Samsung drives have served me well in the past - I have had 7 drives iirc (160GB, 250GB x 2, 500GB, 1TB x 3, 2TB) and only one of the 250GB drives still remain in the PC back at home. Everything else was sold when upgrading the drives. (I don't like cluttering.) But as of today, Samsung unfortunately does not exist in the hard drive market anymore. They sold their hard drive business to Seagate.
Currently the best drives for backup and low power applications is the Western Digital Green drive series. They come at 5400RPM rotational speed, and are quite slow compared to the 7200RPM drives...until they released the 1TB/platter drive few weeks ago. This was just great timing for me. I jumped up and grabbed one of those babies from Sofmap. I had a few points which I could use, so the total amount I had to pay for the drive was just JPY9,520. That's about $113. It's in fact cheaper than even in the USA. =]
Anyways, here are some benchmarks. Just for the sake of comparison, the benchmarks were done on an Intel SATA2 port of the Intel controller on my ASRock Z68 Extreme4 board. Tests were done on the empty drive in Windows 8 x64.
CrystalDiskMark 3.0.2 x64
HD Tune Pro 5
If you compare these figures with the ones I posted about the Toshiba drive, you'd see they are quite slow. But it doesn't matter. I value reliability, less potential wear and tear and low power consumption when it comes to a drive that would have the sole purpose of holding the backups. I would not use it for anything else.

OK, now that I have bought all the HDDs for my new HDD setup, I have to pray that they don't go kaput. That's the problem with the hard drives. They can die easily as a new born, but if they get passed that initial uncertain period, they will most probably work without any issues for a long time. In that sense, my Samsung drives were very reliable, because they had passed their uncertain period. These two drives just started their life. I will have to be watchful for the next few months. At least, now I don't have a RAID-0 array to worry about.

Thursday, December 13, 2012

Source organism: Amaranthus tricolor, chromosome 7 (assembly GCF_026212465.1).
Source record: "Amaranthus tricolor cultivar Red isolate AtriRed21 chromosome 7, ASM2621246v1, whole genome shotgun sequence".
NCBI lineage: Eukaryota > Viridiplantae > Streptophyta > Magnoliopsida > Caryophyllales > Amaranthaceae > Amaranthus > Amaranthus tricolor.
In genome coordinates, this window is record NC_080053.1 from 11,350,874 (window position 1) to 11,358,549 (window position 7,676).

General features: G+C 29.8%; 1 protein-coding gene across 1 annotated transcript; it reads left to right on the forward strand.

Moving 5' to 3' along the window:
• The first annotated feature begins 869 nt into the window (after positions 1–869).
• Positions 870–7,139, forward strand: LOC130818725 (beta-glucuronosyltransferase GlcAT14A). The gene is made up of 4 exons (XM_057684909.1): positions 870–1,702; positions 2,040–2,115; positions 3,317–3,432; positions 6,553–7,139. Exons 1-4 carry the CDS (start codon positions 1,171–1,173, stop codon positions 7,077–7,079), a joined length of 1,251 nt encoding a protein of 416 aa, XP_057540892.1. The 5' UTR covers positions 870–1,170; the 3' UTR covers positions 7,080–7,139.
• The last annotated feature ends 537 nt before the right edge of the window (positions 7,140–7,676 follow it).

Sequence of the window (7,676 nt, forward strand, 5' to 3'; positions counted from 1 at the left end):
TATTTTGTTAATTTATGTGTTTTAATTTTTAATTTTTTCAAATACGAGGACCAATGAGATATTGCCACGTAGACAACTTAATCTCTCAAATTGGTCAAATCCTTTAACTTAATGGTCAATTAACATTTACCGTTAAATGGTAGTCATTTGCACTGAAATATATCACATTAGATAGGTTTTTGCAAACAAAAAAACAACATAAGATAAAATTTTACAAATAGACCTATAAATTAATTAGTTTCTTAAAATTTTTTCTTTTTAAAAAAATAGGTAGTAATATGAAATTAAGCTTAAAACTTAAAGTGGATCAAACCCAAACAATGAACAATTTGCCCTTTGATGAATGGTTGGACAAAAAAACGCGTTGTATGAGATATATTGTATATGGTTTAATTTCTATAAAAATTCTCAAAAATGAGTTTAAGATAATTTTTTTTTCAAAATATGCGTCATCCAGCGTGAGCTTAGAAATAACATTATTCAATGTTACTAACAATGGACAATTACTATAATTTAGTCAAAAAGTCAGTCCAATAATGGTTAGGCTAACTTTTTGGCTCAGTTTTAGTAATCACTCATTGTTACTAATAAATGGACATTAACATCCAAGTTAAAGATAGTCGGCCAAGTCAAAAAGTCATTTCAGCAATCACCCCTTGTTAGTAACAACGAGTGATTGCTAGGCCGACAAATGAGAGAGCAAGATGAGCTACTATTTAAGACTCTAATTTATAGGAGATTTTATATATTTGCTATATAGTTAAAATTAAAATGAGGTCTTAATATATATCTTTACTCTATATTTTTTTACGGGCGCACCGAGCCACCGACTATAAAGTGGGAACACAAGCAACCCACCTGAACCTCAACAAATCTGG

Toshiba DT01ACA300 3TB 7200RPM 1TB per platter drive benchmarks

I ordered the Toshiba DT01ACA300 3TB 1TB/platter drive from Dospara for JPY10,770 and I received it the next day as expected. Even though I was busy with helping out a friend with few things, I didn’t forget to run a couple of benchmarks on the drive before I went to bed. I also ordered the latest iteration of Western Digital Green drive as my backup drive from Sofmap, but as usual, they failed to deliver within the next day. I’ll have to benchmark it tonight.

I will post a comparison between all the 4 drives (5 setups including the RAID-0 setup) later. But for now, I will have to settle with just these.

BTW, just for the sake of comparison, the benchmarks were done on a SATA2 port of the Intel controller on my ASRock Z68 Extreme4 board. Eventually I will move it to a SATA3 port, but I doubt I will see a difference in performance. Tests were done on the empty drive in Windows 8 x64.

CrystalDiskMark 3.0.2 x64


HD Tune Pro 5


Forgot to mention one thing though. Even though this is a Toshiba drive, the OEM is Hitachi. The drive name shown in the HD Tune Pro screenshot is the OEM model number. There is one alarming thing about that model number. It ends with 640. That most likely means the platter density. Even though Toshiba says that the DT01ACAxxxx drives have a density of 1TB/platter, Hitachi doesn't make a 1TB/platter drive that is larger that 1TB. Weird stuff. Anyways, as per this article, the Toshiba is about 30MBps faster than a Hitachi.


Monday, December 10, 2012